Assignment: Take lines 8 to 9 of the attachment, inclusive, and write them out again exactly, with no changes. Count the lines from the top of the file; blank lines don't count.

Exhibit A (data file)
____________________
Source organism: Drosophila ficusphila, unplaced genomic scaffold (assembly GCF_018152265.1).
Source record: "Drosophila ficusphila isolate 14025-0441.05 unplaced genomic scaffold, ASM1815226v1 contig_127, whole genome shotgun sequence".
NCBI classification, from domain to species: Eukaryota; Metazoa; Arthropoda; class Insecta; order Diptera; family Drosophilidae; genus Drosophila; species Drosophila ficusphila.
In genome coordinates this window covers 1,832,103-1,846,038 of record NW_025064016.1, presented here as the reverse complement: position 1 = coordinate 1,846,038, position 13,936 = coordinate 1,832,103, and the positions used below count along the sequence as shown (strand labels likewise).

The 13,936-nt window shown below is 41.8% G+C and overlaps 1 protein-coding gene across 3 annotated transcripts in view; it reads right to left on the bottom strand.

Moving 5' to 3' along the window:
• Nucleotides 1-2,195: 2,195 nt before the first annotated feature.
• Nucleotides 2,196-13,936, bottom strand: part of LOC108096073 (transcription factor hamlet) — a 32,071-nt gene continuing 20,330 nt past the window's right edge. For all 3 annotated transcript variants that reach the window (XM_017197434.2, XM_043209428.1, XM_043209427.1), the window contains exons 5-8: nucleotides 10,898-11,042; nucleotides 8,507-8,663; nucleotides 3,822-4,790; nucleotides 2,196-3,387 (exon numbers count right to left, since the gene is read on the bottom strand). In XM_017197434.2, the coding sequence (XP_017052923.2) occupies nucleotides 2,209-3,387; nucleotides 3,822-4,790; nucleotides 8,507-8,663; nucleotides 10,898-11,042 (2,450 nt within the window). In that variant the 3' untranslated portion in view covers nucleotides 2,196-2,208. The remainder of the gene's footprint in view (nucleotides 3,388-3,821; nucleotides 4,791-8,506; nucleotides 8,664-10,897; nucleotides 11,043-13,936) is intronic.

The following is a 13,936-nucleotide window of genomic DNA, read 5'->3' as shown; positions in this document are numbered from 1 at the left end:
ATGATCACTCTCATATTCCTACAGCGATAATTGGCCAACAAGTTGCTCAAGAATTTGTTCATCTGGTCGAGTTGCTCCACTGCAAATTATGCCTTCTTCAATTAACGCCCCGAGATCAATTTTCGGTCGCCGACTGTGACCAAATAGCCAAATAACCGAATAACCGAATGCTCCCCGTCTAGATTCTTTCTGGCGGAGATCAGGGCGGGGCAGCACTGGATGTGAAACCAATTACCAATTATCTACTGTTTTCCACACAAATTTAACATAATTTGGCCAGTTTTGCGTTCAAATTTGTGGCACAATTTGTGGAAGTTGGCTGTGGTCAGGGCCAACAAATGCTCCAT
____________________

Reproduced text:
• Nucleotides 2,196-13,936, bottom strand: part of LOC108096073 (transcription factor hamlet) — a 32,071-nt gene continuing 20,330 nt past the window's right edge. For all 3 annotated transcript variants that reach the window (XM_017197434.2, XM_043209428.1, XM_043209427.1), the window contains exons 5-8: nucleotides 10,898-11,042; nucleotides 8,507-8,663; nucleotides 3,822-4,790; nucleotides 2,196-3,387 (exon numbers count right to left, since the gene is read on the bottom strand). In XM_017197434.2, the coding sequence (XP_017052923.2) occupies nucleotides 2,209-3,387; nucleotides 3,822-4,790; nucleotides 8,507-8,663; nucleotides 10,898-11,042 (2,450 nt within the window). In that variant the 3' untranslated portion in view covers nucleotides 2,196-2,208. The remainder of the gene's footprint in view (nucleotides 3,388-3,821; nucleotides 4,791-8,506; nucleotides 8,664-10,897; nucleotides 11,043-13,936) is intronic.

The following is a 13,936-nucleotide window of genomic DNA, read 5'->3' as shown; positions in this document are numbered from 1 at the left end: